Legislative Office Building, Room 5200

Hartford, CT 06106 (860) 240-0200



OFA Fiscal Note

State Impact: See below

Municipal Impact: See below


The bill makes various changes as described below.

General Fund Revenue Impacts in the Biennium

FY 18

FY 19

Sec. 1 Authorize “Fresh Start” initiative by the DRS



Sec. 2 Reduce the Earned Income Tax Credit to 27.5% of the federal rate



Sec. 3 Establish a $500 Tax Credit for certain College Graduates



Sec. 4 Exempt Social Security, effective 1/1/19



Sec. 5-6 Lower lifetime cap on Gift & Estate Tax



Sec. 5-7 Phase-in (over 3 years) federal exemption levels for Estate Tax



Sec. 9 Make 3-tier tax credit cap permanent



Sec. 10 Make moratorium on film production tax credit permanent



Sec. 12 Exempt Sales of Services between certain Parent/Subsidiaries



Sec. 18-20 Lower Insurance Premiums Tax Rate from 1.75% to 1.50%



Sec. 24 Exempt from Admissions Tax Harbor Yard and Oakdale Theater



Sec. 26 Repeal Sales Tax on coin-operated car washes



Sec. 28 Increase fees to cover various administration costs



Sec. 29 Eliminate Sales Tax transfer to Muni. Revenue Sharing Account



Sec. 30 Transfer out to the Municipal Revenue Sharing Fund






Sections 5 through 8 repeal the Gift Tax in 2020 and establish a 3-year lookback under the Estate Tax.  This results in a revenue loss of less than $2 million annually beginning in FY 21.

Section 13 authorizes the Commissioner of the Department of Economic and Community Development (DECD) to create a program allowing a business that holds stranded Research & Development (R&D) tax credits to use them against the corporation business or sales and use tax if it undertakes a capital project.  The bill requires that no credits be claimed before the project generates revenue that exceeds the amount of credits to be claimed; to the extent the DECD commissioner ensures that the timing of revenue generation and credit utilization are consistent this does not result in any fiscal impact.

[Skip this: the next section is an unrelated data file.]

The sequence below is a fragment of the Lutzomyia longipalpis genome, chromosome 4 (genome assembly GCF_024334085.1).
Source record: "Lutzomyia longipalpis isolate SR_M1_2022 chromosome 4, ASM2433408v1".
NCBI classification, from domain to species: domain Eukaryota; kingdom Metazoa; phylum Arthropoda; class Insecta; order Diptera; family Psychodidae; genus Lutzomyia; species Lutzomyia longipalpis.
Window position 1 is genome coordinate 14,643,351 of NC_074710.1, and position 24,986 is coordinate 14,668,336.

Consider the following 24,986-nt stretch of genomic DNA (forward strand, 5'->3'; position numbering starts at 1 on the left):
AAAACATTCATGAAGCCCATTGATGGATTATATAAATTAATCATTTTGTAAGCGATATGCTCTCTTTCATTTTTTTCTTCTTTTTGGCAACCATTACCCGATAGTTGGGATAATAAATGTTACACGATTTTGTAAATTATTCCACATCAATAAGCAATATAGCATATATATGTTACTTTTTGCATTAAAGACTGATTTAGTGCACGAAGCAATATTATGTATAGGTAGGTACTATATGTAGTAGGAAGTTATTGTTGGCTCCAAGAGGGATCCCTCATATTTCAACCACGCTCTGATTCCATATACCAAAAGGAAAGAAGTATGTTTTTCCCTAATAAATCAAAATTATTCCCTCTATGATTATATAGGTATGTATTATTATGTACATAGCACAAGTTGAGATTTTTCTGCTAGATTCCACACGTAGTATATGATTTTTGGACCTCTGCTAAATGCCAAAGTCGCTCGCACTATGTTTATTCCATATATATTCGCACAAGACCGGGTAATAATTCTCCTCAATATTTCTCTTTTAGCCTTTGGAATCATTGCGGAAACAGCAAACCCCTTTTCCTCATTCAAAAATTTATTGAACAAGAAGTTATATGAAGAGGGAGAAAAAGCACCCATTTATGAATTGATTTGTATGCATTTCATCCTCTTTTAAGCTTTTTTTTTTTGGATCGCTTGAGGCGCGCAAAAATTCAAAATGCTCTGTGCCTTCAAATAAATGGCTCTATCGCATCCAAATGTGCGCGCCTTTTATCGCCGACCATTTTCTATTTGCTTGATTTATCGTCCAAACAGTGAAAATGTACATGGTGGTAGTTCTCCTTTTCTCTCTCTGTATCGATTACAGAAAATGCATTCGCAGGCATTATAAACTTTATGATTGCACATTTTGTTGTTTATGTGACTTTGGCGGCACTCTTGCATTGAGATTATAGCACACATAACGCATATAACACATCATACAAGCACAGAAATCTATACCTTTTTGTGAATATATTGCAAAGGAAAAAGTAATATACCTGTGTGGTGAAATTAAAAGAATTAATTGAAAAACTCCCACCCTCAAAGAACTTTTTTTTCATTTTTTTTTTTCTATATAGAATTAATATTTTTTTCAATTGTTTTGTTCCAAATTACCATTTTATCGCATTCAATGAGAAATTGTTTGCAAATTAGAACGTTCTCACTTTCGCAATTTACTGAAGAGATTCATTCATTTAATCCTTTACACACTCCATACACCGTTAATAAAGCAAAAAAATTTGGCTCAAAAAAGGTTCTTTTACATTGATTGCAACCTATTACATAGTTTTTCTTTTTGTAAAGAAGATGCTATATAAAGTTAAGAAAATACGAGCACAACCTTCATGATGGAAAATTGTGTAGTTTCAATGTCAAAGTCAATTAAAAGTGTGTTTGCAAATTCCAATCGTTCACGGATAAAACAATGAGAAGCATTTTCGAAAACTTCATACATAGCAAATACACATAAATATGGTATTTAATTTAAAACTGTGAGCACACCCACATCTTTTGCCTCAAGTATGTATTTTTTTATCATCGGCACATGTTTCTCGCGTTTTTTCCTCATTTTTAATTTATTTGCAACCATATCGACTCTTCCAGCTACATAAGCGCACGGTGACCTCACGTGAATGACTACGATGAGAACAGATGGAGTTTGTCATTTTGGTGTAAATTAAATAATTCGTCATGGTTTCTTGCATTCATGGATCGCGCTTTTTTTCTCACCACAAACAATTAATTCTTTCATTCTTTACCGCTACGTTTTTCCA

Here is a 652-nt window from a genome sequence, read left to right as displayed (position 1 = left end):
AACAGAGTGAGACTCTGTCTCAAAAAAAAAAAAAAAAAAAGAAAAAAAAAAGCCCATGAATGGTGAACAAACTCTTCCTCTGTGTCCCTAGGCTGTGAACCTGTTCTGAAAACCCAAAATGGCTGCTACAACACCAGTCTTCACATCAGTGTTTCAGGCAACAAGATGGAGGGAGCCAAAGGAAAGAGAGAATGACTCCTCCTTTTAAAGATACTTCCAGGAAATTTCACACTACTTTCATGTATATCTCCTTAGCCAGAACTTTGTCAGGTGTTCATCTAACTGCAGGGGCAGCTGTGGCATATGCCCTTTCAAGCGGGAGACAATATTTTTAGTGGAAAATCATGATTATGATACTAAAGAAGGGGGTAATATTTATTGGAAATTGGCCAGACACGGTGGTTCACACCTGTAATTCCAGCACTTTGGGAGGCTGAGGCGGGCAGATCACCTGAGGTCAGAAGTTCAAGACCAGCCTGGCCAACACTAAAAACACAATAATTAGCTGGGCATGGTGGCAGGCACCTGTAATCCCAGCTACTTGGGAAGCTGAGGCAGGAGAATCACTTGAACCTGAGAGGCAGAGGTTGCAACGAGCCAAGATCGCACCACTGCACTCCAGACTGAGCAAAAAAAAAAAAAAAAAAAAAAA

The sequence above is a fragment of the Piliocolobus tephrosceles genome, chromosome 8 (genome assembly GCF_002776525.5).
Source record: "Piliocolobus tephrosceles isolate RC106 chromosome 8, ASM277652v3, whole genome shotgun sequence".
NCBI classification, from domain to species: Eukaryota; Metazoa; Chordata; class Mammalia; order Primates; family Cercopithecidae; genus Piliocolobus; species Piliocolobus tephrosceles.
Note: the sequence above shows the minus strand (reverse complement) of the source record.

Sections 14 and 17 establishes tax credit auctions to allow taxpayers with R&D tax credits to use them in exchange for making an investment in the Technical Education Cooperative (TEC) Fund or a corporate venture fund established by the taxpayers themselves.  This could result in a revenue loss of up to $5 million annually from FY 21 through FY 24, and up to $10 million annually from FY 25 through FY 27.  The actual revenue impact is dependent on the amount and timing of investments made through the auctions.

Section 15 allows taxpayers to use film production tax credits against the sales and use tax if the taxpayer pays a fee of six cents for each dollar of credit it claims.  This results in a potential revenue gain to the TEC account.

Section 16 expands eligibility for an Estate Tax deduction, which could result in a significant revenue loss to the extent that additional credits are utilized that otherwise would not be.

Section 21 establishes a Hospital Tax credit which could result in a state revenue loss to the extent that the difference between the total Hospital Tax owed prior to the application of currently available credits and supplemental Medicaid grants to hospitals increases.